“Just imagine, for good 14 years, you have been building a road less down one kilometre between Abraham Adesanya and Lekki without completion. Where is the value for our money? And why should we be forced to pay more?”

A representative of the Association of General Medical Practitioners of Nigeria said it was important for the government to be factual in its dealings, especially as it relates to public finance.

“There is difference between taxation and charges,’’ he said. ‘’ Charges are for services rendered. And I believe there was no valuation done in most cases, hence the discrepancy. For instance, in my own case,  the rate increased from N13m to N100m and nobody came to me.  And I will like to correct the impression that houses were last evaluated in 2001, no. We have our properties valued one year ago by this same government and the record is there.”

The representative of the Organised Private Sector insisted that part of the objectionable areas of the law was its “sanction and punishment  section, the provisions are a bit harsh because it is certain that people will default the payment of this rate.  And if they do, the awaiting punishment in the law is that such property would be confiscated and the owner will end up losing it. That is not fair.

“We want to say that on the assessment and evaluation of properties, the service of professional body should engaged.  This will reduce the margin of inaccurate recording and ascribing of values. And the vacant land should be exempted  from the levy.

“Lagos State should return to the status quo, that is the rate we were paying before this new one.  The problem you said you had was that out of the 22million taxable properties, less down 300,000 were paying.  Therefore, you should expand your coverage on collection and  you will make more than to strangulate the people with burdensome taxation.”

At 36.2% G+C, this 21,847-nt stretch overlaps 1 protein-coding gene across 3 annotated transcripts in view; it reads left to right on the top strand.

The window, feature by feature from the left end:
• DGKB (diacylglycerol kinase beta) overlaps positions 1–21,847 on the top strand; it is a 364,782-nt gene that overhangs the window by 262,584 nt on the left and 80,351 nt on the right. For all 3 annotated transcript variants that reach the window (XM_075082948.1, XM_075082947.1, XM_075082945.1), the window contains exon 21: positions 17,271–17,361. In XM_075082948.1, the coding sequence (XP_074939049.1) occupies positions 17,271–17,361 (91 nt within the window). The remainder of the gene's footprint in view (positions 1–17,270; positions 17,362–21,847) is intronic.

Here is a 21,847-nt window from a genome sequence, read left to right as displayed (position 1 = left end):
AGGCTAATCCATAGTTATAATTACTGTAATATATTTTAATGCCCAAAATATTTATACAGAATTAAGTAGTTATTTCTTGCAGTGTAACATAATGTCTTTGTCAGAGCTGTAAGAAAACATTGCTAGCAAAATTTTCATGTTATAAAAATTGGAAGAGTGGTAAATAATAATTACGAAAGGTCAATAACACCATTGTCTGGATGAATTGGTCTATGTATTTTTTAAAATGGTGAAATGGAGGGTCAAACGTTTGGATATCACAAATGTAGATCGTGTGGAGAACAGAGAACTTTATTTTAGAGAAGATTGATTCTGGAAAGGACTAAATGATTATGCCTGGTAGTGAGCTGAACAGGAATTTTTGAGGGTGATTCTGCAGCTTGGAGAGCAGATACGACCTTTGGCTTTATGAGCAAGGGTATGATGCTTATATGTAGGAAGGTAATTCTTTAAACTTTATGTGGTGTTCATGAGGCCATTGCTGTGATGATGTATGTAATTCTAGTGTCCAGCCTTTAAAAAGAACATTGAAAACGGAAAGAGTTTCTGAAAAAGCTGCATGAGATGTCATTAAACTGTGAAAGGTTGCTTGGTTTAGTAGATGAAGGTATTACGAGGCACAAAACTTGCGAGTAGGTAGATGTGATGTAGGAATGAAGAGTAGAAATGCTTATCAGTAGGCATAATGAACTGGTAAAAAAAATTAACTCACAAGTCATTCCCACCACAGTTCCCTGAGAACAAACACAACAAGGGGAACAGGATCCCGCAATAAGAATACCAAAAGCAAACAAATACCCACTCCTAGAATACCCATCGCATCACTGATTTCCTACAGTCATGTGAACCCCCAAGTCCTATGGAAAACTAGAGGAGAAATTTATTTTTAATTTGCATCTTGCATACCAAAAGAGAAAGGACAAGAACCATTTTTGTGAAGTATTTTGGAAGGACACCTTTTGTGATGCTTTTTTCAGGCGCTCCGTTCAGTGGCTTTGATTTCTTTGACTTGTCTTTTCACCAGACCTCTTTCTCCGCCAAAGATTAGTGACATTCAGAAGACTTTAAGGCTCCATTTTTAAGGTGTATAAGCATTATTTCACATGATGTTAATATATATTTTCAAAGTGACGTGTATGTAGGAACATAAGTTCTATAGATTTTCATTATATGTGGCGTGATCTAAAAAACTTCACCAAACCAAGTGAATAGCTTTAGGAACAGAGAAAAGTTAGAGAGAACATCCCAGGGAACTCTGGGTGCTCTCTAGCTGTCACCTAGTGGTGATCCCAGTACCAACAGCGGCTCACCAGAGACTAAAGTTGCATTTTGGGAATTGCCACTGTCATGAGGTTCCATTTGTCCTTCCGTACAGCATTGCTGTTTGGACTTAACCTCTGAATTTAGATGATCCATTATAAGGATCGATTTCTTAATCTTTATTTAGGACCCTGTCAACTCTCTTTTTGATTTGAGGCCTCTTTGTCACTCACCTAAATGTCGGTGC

Mr Tope Alabi, a lawyer and Mr. Richard Arowolo, a property consultant, disclosed that the public hearing should be declared null and void, as the law being debated is not constitutional in the first place. noting that if allowed, such would amount to supporting the state government for usurping the constitutional power of the local government to collect the said charges in the first place.

“I want everybody in this house to consider the constitutionality of this law in the first place,’’Alabi said.  ‘’The constitution is clear on whose duty it is to collect all tenement charges, including Land Use Charge. And since it is not the constitutional power of the state, we can’t recognise this exercise. Instead, what we should do is to return the law to the local government where it belongs for proper action.”

Mr. Oladipo Onabanjo said no matter how transparent the government may claim, the fact that “the law was passed in January and took effect on February is a clear evidence for suspicion, as I think in democracy,  there is no room for retrospect law. And as a tax payers, I believe the government owes me some services and this should be commensurate to the values of what i have given to the government.”

In defence of the state government, Chairman of Conference of LGs and LCDAs in the State, Omolola Essien, said everything done on the proposition and collection of the land use charge by the state government was consistent with the law, as it has sought and got the permission of the local councils.

“I want to say that we are in support of the Lagos State government. And we have given the state our consent to collect the land use charge on behalf of the local government,” she said.

Her contribution attracted hostile reaction and people started shouting “you were not elected. You are a government appointee. You are only doing the bidding of your boss.”

The high point of the hearing was the confrontation between the Speaker, Mudashiru Obasa and an elderly man, Apostle Tunde Oyemade, for allegedly demonstrating unnecessary aggression while addressing the audience earlier.

“You guys need to be patient because nothing in this world is permanent.  The way you were responding to us, Mr.  Speaker, was not polite and fair enough.  You need to be patient and civil.  Remember,  you are the representing  us in here and election is coming, some of you should not price yourselves out of the electoral market because of arrogance,’’ Oyemade said.

“It is painful enough that we can’t attend your politicians’ meetings and express what is in our minds. This is because you all have planted thugs everywhere to deal with whoever do that. So, let me be heard today”.